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BUSINESS
February 6, 1991 | ANNE MICHAUD, SPECIAL TO THE TIMES
As the fax machine in bicycle designer Richard Cunningham's office beeps a trouble signal, he pokes his head through the door to the workshop to see who is trying to send a fax. Eddie Rea, who is one-third of the team building bicycle frames at Mantis Bicycle Co., is trying to reach Northumbria but isn't sure whether that's in England or Scotland. Going global has its problems. Last year the company dialed Mexico by facsimile and, because of a glitch, reached the Soviet Union--20 times.
BUSINESS
February 6, 1991 | ANNE MICHAUD, SPECIAL TO THE TIMES
As the fax machine in bicycle designer Richard Cunningham's office beeps a trouble signal, he pokes his head through the door to the workshop to see who is trying to send a fax. Eddie Rea, who is one-third of the team building bicycle frames at Mantis Bicycle Co., is trying to reach Northumbria but isn't sure whether that's in England or Scotland. Going global has its problems. Last year the company dialed Mexico by facsimile and, because of a glitch, reached the Soviet Union--20 times.
CALIFORNIA | LOCAL
August 16, 2007 | From Times Wire Reports
A father and son are accused of stealing more than $1 million from the church where they worked as pastors. Richard W. Cunningham, 74, and Philip L. Cunningham, 50, allegedly stole the money from the Calvary Baptist Yorba Linda Church over a five-year period ending April 2006, Orange County prosecutors say. Prosecutors accuse them of also racking up unauthorized expenses on church-issued credit cards. The Cunninghams are free on their own recognizance and will be arraigned today.
CALIFORNIA | LOCAL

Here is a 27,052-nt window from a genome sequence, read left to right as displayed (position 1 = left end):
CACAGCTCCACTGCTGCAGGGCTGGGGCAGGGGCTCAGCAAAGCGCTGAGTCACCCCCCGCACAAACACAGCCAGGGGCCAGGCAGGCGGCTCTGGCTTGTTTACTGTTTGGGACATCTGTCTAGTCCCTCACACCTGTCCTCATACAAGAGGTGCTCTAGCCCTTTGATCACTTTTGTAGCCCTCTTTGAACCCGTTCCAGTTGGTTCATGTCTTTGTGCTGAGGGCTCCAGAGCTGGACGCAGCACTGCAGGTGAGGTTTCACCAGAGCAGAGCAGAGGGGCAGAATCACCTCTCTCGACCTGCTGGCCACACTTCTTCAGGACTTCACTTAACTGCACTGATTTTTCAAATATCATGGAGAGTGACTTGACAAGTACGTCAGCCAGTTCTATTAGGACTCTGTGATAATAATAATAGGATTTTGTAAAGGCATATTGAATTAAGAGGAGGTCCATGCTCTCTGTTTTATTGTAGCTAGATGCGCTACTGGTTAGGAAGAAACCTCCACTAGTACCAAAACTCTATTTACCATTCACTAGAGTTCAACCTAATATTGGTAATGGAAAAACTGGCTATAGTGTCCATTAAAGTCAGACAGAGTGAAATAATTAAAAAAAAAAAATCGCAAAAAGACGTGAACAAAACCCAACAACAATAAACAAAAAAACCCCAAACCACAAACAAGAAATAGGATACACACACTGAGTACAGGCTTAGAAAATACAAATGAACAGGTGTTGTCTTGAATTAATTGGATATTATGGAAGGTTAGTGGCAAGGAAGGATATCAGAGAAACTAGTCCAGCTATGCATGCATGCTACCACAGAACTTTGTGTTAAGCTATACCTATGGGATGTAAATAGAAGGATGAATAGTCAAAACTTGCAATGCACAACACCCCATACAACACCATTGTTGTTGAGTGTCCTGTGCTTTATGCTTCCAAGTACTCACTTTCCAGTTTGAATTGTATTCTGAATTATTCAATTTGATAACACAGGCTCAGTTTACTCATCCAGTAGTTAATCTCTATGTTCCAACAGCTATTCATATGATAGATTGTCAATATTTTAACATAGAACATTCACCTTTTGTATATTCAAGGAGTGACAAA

October 17, 1987
It is not clear whether Doug Smith misunderstood or Ranger Dennis Hamm is misinformed, but the bow-driven fire drill demonstrated on a mountain hike (Sept. 30) is not a Chumash tool. As a matter of fact, the venerable bow type fire drill was unknown to the native Californians. California fire makers used a hearth in which a dowel-like shaft or drill was mated, then rotated or spun between the palus, while maintaining constant downward pressure: a neat trick. The trick, by the way, is so neat that I know of only one living fire driller.
CALIFORNIA | LOCAL
February 4, 1994 | DANIELLE A. FOUQUETTE
Billiards players will have to chalk up their cue sticks elsewhere because the City Council this week denied a permit for a 5,600-square-foot billiards and pizza business. The council cited overwhelming opposition to the proposed Yorba Linda Family Pizza and Entertainment Center as well as potential parking problems in reaching its unanimous decision.
NEWS
March 14, 1986 | Associated Press
Two-thirds of the workers present at an Oklahoma uranium-processing plant during a January accident probably suffered kidney damage from inhaling uranium compounds, and doctors do not yet know if any will show permanent harm, the Nuclear Regulatory Commission was told Thursday. One worker was killed in the Jan. 4 accident at the Kerr-McGee Corp. subsidiary, Sequoyah Fuels Co., near Gore, Okla., from inhaling deadly hydrogen fluoride gas.
BUSINESS
September 4, 2001 | SCOTT LANMAN, BLOOMBERG NEWS
Motorola Inc., the largest maker of communications chips, said Monday that it invented a method of fusing two widely used semiconductor materials that may reduce the cost of making mobile phones and other gear. The company said it found a way to attach gallium arsenide, the main compound used in some chips critical to cellular phones and optical-networking equipment, to silicon, which costs one-tenth as much.
NEWS
January 7, 1986 | From Times Wire Services
The worker who died in a gas leak at an Oklahoma nuclear fuel plant was killed by a lethal dose of acid, not radiation, a Nuclear Regulatory Commission official said Monday. Richard Cunningham, NRC safety division director, said James Harrison and five other workers at the Kerr-McGee plant in Webber Falls also may have inhaled "a small amount of uranium," but their burns and respiratory distress were caused by chemicals. Two of the five workers remained hospitalized Monday.
CALIFORNIA | LOCAL
February 5, 2012 | By Rick Rojas, Los Angeles Times
Hundreds of high school students lined up outside Roybal Learning Center near downtown Los Angeles on Saturday in letterman jackets and the kind of windbreakers worn by Olympians. Members of the Van Nuys High School team had black paint streaked on their cheeks like savage warriors heading into battle. Instead, the students marched into the school's gymnasium to answer questions about colonization, wars and imperialism as part of the Los Angeles Unified School District's regional Academic Decathlon competition.
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